Detecting and managing unauthorized use of cloud computing

Want to know if developers or sales executives are moving data to the cloud? Here are three tools that can help.


While most of you might know if you've deployed any applications or data into the cloud, here's a little tip: If you have developers with credit cards, you're in the cloud. Here's another tip: If you have any sales executives who call the helpdesk less than once a month, and they have a credit card, you are in the cloud.

One of the top issues facing organizations today isn't necessarily if they should adopt some degree of cloud computing services or not, but if they can effectively, and safely, manage their migration to the cloud. Too many organizations find out too late that some business unit or developer transferred important enterprise data or applications to the cloud without going through "proper channels."  And it's hard to blame them when a developer can spin up a test system in a few minutes with their credit card vs. spending months provisioning a new system in a data center they probably won't be able to directly manage anyway.

As for those sales executives: Never underestimate the appeal of free online services that help them more easily exchange and manage information while they're on the road or working from their home computer.

These challenges can be broken up into two categories: Developers and IT professionals leveraging the cloud as an extended data center/test environment, and users adopting free/easy cloud services to help them more efficiently tackle their day-to-day work. Neither are bad, and users aren't necessarily purposely violating policies (if they exist), but for those of us in security, it's important to gain visibility into -- and where needed, control of -- these migrations.

There are three tools that are particularly helpful in detecting and potentially managing use of cloud computing:

* URL filtering.  While most organizations use this tried and true technology to control inappropriate Web browsing like adult materials or unauthorized social media services, the tools can easily detect many forms of cloud access. Effectively all cloud services use the Web as their primary management interface. Even most API calls go over HTTP to known URLs and are thus straightforward to detect. This is true across the SPI (SaaS, PaaS, IaaS) tier, and since the management interfaces are different from those that merely connect to a site hosted at the service, you shouldn't be inundated with false positives. URL filters can give you a good sense of who is hitting these management consoles and API interfaces, at least for major services.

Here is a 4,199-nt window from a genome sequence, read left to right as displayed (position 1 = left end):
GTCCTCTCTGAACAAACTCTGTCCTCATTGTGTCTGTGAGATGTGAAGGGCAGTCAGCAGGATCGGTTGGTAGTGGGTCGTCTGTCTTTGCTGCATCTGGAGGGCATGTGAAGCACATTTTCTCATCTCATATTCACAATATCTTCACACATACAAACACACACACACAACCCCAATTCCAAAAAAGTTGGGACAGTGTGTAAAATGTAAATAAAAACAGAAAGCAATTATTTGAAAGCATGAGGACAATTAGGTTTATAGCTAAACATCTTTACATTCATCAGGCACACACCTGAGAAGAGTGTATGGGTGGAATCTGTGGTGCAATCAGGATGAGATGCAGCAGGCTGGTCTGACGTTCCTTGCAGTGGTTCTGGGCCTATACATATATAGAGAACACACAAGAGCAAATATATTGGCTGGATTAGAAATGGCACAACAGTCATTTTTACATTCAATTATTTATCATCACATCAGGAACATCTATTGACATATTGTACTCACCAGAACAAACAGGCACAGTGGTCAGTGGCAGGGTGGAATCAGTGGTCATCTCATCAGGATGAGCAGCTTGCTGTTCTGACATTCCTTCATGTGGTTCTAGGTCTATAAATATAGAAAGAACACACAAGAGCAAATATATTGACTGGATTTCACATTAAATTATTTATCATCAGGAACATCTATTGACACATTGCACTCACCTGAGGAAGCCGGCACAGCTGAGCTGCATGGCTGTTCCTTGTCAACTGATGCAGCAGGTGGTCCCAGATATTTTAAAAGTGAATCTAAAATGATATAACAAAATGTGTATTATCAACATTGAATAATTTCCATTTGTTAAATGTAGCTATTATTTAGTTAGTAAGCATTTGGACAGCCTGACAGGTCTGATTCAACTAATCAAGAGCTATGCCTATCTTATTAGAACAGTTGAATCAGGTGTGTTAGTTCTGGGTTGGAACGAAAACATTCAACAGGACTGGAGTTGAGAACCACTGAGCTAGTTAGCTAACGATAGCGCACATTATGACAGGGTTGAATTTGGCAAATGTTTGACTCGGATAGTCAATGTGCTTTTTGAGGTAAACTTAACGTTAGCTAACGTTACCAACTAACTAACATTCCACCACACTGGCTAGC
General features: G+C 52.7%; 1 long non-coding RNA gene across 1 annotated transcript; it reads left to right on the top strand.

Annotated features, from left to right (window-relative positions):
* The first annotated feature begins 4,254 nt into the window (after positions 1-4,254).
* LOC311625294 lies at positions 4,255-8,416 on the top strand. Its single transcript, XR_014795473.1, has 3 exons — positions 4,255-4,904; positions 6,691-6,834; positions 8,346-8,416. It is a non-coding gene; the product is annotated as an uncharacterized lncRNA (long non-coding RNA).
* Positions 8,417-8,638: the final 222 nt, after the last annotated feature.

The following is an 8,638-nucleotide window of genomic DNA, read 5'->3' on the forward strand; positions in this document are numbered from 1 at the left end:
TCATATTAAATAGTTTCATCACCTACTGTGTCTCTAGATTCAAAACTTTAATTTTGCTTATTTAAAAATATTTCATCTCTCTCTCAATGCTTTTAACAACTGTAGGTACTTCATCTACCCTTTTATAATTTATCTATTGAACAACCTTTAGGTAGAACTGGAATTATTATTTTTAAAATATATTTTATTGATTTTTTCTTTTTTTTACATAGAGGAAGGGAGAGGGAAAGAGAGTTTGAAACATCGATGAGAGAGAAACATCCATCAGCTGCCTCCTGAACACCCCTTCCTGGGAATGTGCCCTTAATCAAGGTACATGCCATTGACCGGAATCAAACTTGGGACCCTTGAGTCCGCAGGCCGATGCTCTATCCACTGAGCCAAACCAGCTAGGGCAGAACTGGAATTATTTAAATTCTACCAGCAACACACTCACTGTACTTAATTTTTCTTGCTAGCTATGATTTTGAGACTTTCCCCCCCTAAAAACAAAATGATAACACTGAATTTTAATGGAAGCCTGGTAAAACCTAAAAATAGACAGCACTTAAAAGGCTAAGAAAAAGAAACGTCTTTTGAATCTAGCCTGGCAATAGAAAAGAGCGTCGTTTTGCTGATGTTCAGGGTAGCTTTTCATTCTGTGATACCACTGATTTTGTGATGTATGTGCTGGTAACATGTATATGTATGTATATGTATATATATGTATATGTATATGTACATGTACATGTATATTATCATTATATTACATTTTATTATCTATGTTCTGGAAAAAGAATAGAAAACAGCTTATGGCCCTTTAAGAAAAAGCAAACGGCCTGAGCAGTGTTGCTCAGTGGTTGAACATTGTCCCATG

* Data loss prevention. DLP is less concerned with the destination, and more concerned with the content. And all full DLP tools support analysis of HTTP, even looking inside SSL sessions if you have the supporting platform and configuration. Basic DLP rules should easily detect sensitive data leaving your organization, to the cloud or otherwise. You can further tune these for cloud-specific concerns by accounting for the context, such as the destination.

* Database activity monitoring. Many of you are less concerned with an employee posting a document or two onto Google Docs, and are far more concerned with a developer moving production data into a cloud-based development environment. Database Activity Monitoring can detect dumps of major production databases, which could indicate a potential move to either an internal or external test environment. Anytime you see a new, large data extract, it's probably something to look at. If that user has also hit a URL for a cloud provider, it's time for a closer look.

These are just the basics; there are probably plenty of other tools in your existing quiver to help improve visibility into cloud usage and migration of sensitive data. Anytime you see someone hitting cloud services management consoles, or pulling big data extracts, it's time to track the smoke and see if there's fire.

About the author:
Rich Mogull has nearly 20 years experience in information security, physical security, and risk management. Prior to founding independent information security consulting firm Securosis, he spent seven years at Gartner Inc., most recently as a vice president, where he advised thousands of clients, authored dozens of reports and was consistently rated as one of Gartner's top international speakers. He is one of the world's premier authorities on data security technologies, including DLP, and has covered issues ranging from vulnerabilities and threats, to risk management frameworks, to major application security.

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